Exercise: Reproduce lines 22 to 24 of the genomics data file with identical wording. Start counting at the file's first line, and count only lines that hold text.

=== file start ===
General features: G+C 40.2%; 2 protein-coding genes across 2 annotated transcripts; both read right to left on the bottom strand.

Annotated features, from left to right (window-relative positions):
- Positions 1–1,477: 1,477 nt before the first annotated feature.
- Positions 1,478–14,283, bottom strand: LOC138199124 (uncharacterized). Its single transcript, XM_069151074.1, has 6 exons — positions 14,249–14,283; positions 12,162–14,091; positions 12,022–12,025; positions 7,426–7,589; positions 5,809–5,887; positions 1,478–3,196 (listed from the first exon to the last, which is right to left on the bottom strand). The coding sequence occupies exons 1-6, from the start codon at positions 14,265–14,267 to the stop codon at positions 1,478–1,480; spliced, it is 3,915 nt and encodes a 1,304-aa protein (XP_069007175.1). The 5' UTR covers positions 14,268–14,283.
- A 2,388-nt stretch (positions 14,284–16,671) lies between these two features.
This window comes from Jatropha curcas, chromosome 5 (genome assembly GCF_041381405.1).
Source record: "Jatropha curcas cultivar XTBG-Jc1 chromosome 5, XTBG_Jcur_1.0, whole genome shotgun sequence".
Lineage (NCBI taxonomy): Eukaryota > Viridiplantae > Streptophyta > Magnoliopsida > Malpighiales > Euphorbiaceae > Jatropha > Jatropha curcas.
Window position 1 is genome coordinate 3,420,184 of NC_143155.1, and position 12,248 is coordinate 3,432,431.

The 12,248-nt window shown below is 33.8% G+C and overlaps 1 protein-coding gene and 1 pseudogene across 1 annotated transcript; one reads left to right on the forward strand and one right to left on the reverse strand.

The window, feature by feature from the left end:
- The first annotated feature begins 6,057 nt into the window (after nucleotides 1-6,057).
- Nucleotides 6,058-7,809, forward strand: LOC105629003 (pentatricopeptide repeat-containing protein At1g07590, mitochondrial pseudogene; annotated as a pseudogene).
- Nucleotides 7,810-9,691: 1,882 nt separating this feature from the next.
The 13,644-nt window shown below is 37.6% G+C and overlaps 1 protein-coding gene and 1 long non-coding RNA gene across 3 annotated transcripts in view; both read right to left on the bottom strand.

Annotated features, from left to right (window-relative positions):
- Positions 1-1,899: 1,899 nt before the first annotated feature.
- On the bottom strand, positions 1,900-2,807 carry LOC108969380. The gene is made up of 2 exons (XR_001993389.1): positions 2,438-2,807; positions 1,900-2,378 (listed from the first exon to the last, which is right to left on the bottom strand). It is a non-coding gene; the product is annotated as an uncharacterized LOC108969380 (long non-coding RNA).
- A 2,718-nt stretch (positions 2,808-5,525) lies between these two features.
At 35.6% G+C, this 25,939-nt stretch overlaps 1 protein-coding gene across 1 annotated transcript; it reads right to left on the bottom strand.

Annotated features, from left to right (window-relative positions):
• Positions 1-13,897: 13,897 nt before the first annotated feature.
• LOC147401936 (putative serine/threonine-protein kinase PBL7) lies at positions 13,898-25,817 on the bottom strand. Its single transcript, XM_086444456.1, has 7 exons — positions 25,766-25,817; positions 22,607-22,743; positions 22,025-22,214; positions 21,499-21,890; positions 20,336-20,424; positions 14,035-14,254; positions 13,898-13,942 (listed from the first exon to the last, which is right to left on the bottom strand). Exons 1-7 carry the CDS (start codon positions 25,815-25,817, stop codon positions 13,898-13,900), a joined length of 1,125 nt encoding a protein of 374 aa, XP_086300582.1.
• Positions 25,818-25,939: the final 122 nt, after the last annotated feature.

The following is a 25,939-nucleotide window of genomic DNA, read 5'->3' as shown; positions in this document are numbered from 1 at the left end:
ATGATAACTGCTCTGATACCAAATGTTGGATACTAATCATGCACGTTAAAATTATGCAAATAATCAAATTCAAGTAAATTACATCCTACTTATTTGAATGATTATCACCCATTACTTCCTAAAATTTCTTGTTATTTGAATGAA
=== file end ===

• Positions 1-13,897: 13,897 nt before the first annotated feature.
• LOC147401936 (putative serine/threonine-protein kinase PBL7) lies at positions 13,898-25,817 on the bottom strand. Its single transcript, XM_086444456.1, has 7 exons — positions 25,766-25,817; positions 22,607-22,743; positions 22,025-22,214; positions 21,499-21,890; positions 20,336-20,424; positions 14,035-14,254; positions 13,898-13,942 (listed from the first exon to the last, which is right to left on the bottom strand). Exons 1-7 carry the CDS (start codon positions 25,815-25,817, stop codon positions 13,898-13,900), a joined length of 1,125 nt encoding a protein of 374 aa, XP_086300582.1.
• Positions 25,818-25,939: the final 122 nt, after the last annotated feature.